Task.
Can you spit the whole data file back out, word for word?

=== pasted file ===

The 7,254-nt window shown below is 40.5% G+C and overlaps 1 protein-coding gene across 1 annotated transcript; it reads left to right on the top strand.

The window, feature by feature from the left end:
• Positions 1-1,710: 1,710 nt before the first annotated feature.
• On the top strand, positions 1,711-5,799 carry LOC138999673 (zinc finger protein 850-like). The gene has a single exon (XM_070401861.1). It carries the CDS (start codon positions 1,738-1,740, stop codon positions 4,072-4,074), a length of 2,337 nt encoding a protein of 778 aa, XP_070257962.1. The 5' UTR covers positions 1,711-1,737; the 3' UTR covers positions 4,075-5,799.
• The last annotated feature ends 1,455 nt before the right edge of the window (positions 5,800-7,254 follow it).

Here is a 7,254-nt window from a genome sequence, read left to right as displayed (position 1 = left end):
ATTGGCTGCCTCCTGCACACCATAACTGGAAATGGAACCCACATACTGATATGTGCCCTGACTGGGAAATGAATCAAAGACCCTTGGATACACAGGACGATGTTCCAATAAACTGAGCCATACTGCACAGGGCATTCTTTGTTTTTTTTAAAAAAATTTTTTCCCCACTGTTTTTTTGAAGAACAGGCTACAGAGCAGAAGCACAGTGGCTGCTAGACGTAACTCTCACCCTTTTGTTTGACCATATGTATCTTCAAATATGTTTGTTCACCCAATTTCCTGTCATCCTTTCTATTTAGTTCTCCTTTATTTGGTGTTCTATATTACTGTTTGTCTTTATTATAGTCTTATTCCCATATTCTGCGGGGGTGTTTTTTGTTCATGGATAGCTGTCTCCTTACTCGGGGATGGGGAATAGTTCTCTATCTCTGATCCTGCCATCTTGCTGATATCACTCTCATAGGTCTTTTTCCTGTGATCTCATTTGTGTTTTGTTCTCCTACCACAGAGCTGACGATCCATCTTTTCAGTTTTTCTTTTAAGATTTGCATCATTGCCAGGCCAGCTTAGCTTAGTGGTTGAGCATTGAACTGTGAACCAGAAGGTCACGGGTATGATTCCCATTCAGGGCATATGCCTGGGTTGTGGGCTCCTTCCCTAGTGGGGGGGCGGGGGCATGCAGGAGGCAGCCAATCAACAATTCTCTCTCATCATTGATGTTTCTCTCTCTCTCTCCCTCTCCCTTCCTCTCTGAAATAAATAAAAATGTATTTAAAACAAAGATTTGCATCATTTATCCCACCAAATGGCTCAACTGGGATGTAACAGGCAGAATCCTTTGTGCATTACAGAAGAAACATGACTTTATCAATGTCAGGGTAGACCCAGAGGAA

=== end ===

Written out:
The 7,254-nt window shown below is 40.5% G+C and overlaps 1 protein-coding gene across 1 annotated transcript; it reads left to right on the top strand.

The window, feature by feature from the left end:
• Positions 1-1,710: 1,710 nt before the first annotated feature.
• On the top strand, positions 1,711-5,799 carry LOC138999673 (zinc finger protein 850-like). The gene has a single exon (XM_070401861.1). It carries the CDS (start codon positions 1,738-1,740, stop codon positions 4,072-4,074), a length of 2,337 nt encoding a protein of 778 aa, XP_070257962.1. The 5' UTR covers positions 1,711-1,737; the 3' UTR covers positions 4,075-5,799.
• The last annotated feature ends 1,455 nt before the right edge of the window (positions 5,800-7,254 follow it).

Here is a 7,254-nt window from a genome sequence, read left to right as displayed (position 1 = left end):
ATTGGCTGCCTCCTGCACACCATAACTGGAAATGGAACCCACATACTGATATGTGCCCTGACTGGGAAATGAATCAAAGACCCTTGGATACACAGGACGATGTTCCAATAAACTGAGCCATACTGCACAGGGCATTCTTTGTTTTTTTTAAAAAAATTTTTTCCCCACTGTTTTTTTGAAGAACAGGCTACAGAGCAGAAGCACAGTGGCTGCTAGACGTAACTCTCACCCTTTTGTTTGACCATATGTATCTTCAAATATGTTTGTTCACCCAATTTCCTGTCATCCTTTCTATTTAGTTCTCCTTTATTTGGTGTTCTATATTACTGTTTGTCTTTATTATAGTCTTATTCCCATATTCTGCGGGGGTGTTTTTTGTTCATGGATAGCTGTCTCCTTACTCGGGGATGGGGAATAGTTCTCTATCTCTGATCCTGCCATCTTGCTGATATCACTCTCATAGGTCTTTTTCCTGTGATCTCATTTGTGTTTTGTTCTCCTACCACAGAGCTGACGATCCATCTTTTCAGTTTTTCTTTTAAGATTTGCATCATTGCCAGGCCAGCTTAGCTTAGTGGTTGAGCATTGAACTGTGAACCAGAAGGTCACGGGTATGATTCCCATTCAGGGCATATGCCTGGGTTGTGGGCTCCTTCCCTAGTGGGGGGGCGGGGGCATGCAGGAGGCAGCCAATCAACAATTCTCTCTCATCATTGATGTTTCTCTCTCTCTCTCCCTCTCCCTTCCTCTCTGAAATAAATAAAAATGTATTTAAAACAAAGATTTGCATCATTTATCCCACCAAATGGCTCAACTGGGATGTAACAGGCAGAATCCTTTGTGCATTACAGAAGAAACATGACTTTATCAATGTCAGGGTAGACCCAGAGGAA